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Water regime history drives responses of soil Namib Desert microbial communities to wetting events.

Frossard A, Ramond JB, Seely M, Cowan DA - Sci Rep (2015)

Bottom Line: The effects of wetting event frequency and intensity on Namib Desert microbial communities from two soils with different water-regime histories were tested over 36 days.T-RFLP data showed that the different wetting events affected desert microbial community structures, but these effects were attenuated by the effects related to the long-term adaptation of both fungal and bacterial communities to soil origins (i.e. soil water regime histories).The intensity of the water pulses (i.e. the amount of water added) rather than the frequency of wetting events had greatest effect in shaping bacterial and fungal community structures.

View Article: PubMed Central - PubMed

Affiliation: Centre for Microbial Ecology and Genomics (CMEG), Genomic Research Institute, University of Pretoria, Pretoria, South Africa.

ABSTRACT
Despite the dominance of microorganisms in arid soils, the structures and functional dynamics of microbial communities in hot deserts remain largely unresolved. The effects of wetting event frequency and intensity on Namib Desert microbial communities from two soils with different water-regime histories were tested over 36 days. A total of 168 soil microcosms received wetting events mimicking fog, light rain and heavy rainfall, with a parallel "dry condition" control. T-RFLP data showed that the different wetting events affected desert microbial community structures, but these effects were attenuated by the effects related to the long-term adaptation of both fungal and bacterial communities to soil origins (i.e. soil water regime histories). The intensity of the water pulses (i.e. the amount of water added) rather than the frequency of wetting events had greatest effect in shaping bacterial and fungal community structures. In contrast to microbial diversity, microbial activities (enzyme activities) showed very little response to the wetting events and were mainly driven by soil origin. This experiment clearly demonstrates the complexity of microbial community responses to wetting events in hyperarid hot desert soil ecosystems and underlines the dynamism of their indigenous microbial communities.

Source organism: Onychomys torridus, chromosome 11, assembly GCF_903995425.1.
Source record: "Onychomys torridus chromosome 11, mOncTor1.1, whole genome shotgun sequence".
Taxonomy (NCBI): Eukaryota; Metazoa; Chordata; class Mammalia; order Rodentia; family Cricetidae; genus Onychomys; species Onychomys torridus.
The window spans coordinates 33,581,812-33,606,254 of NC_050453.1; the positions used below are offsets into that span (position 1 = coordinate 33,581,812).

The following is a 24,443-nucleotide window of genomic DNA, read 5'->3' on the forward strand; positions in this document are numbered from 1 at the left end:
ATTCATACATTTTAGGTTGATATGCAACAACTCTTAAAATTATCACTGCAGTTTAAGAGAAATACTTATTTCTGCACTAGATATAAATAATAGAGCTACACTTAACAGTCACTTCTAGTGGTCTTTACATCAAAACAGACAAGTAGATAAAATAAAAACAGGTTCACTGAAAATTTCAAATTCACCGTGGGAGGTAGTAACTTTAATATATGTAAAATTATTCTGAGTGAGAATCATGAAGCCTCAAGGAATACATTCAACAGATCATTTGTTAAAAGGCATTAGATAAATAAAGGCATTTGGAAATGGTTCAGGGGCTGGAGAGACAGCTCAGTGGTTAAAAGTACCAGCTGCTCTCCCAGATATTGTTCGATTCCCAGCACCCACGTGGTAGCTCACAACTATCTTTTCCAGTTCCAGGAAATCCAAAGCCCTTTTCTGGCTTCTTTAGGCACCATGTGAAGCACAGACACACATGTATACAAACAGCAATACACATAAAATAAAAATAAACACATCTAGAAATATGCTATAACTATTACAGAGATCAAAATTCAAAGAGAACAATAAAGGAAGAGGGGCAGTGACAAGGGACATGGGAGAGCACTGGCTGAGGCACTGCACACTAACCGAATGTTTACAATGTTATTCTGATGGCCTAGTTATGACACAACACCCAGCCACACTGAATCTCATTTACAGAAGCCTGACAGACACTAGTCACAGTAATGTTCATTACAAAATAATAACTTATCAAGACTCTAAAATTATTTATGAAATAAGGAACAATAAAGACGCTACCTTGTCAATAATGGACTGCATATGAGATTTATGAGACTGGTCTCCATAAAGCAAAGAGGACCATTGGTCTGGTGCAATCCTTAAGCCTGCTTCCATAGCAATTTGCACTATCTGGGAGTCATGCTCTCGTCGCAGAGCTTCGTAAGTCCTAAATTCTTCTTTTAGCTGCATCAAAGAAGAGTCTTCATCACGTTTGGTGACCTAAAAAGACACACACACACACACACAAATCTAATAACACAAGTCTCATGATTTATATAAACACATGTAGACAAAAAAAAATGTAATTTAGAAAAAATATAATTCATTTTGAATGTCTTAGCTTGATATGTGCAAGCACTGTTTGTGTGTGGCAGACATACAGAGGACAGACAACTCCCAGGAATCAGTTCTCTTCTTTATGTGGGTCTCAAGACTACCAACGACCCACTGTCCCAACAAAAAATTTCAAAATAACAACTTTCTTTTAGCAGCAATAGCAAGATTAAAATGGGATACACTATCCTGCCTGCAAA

No MeSH data available.


NMDS ordination of fungal and bacterial community structure inferred from OTUs relative abundance (obtained from T-RLFPs from all water treatments and all sampling times combined).Different clusters denotes for communities originated from the riverbed (orange) and the gravel plain (brown).
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f3: NMDS ordination of fungal and bacterial community structure inferred from OTUs relative abundance (obtained from T-RLFPs from all water treatments and all sampling times combined).Different clusters denotes for communities originated from the riverbed (orange) and the gravel plain (brown).

Mentions: The divergence between the two soil origins was clearer in the fungal community where the riverbed and the gravel plain clusters were clearly separated and barely overlapped compared to the bacterial community where the two clusters largely overlapped (Fig. 3). The stronger association of the fungal community structure with the soil origin suggests that desert fungal communities were either more soil-specific than bacterial communities46 or were more resistant to wetting events47.